Many parents received robocalls in 2017 and 2018 that “corrosion control” was addressing problems; the city said the water was safe, according to a Washington Post report. Yet a study published by the state this summer found that, in 2017, Newark’s toddlers and babies had the highest blood lead levels in the state, with 13 percent of their sample population having elevated, worrisome levels.

We also reported on the political theater that ensued after the EPA wrote a strongly worded letter to state and city officials about two city-provided water filters. The water filters, part of a temporary fix rolled out for Newark households in an area deemed most vulnerable, were faulty and motivated the EPA to recommend free bottled water for Newark residents.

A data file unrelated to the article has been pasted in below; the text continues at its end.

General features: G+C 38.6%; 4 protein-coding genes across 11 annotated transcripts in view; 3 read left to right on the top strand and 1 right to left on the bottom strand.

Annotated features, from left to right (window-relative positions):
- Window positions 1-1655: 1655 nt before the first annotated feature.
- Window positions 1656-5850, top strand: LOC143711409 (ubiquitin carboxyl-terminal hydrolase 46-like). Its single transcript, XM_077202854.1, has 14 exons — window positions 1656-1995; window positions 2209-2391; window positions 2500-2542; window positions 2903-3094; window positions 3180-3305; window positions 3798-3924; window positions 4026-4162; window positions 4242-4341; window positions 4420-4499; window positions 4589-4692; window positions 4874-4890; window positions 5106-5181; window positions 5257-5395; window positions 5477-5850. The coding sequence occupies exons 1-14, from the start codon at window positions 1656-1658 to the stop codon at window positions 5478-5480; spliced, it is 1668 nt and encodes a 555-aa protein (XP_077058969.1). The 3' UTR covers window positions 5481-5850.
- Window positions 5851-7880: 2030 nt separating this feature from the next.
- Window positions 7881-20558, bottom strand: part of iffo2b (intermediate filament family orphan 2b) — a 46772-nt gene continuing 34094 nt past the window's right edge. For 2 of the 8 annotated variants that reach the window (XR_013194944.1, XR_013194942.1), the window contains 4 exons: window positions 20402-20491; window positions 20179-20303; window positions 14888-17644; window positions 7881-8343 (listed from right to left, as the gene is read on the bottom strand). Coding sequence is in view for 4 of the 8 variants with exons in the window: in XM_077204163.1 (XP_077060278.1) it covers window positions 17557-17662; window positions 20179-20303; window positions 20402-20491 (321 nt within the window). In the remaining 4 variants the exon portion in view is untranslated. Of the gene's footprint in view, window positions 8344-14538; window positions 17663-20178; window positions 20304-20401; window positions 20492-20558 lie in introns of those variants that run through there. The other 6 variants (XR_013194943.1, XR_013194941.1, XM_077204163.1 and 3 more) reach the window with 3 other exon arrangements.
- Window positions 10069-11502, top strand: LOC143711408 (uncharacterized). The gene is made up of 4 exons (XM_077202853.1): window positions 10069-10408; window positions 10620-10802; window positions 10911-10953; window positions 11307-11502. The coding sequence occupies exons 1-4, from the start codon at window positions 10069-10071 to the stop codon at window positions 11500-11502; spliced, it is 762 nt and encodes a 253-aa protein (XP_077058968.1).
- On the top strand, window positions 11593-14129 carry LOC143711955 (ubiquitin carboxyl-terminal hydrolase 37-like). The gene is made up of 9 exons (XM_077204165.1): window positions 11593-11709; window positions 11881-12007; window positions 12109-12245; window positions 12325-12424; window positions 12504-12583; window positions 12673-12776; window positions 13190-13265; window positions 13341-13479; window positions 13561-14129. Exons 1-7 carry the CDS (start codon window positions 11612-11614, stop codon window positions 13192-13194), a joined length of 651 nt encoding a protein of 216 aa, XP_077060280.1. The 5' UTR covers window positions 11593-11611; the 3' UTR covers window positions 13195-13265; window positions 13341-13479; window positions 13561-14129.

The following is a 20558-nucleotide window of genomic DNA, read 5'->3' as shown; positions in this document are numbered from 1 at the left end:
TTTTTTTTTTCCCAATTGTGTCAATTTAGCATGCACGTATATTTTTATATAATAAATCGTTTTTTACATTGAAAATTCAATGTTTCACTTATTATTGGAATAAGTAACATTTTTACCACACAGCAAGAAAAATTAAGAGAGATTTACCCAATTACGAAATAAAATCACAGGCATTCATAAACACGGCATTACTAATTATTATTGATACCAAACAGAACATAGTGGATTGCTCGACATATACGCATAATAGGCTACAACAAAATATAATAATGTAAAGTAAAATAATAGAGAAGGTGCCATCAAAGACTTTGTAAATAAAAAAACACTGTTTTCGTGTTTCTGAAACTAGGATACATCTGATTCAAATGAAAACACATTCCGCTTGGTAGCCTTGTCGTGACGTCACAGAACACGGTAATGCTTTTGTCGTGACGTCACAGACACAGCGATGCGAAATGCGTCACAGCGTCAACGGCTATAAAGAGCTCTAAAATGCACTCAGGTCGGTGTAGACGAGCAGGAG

In Flint, there was a robust in-home installation program for city-provided water filters. In Newark, the city simply dropped them off. Almost 40,000 filters were distributed to a population that had no experience installing them.

“The city is behind the ball a lot,” says Al Moussab, a history teacher in Newark’s public school system and a member of the Newark Education Workers Caucus, a plaintiff in the ongoing lawsuit against the city. “The city should have a robust plan to make sure people know how to use the filters. Poor instruction and education possibly could have led to this faulty filter problem.”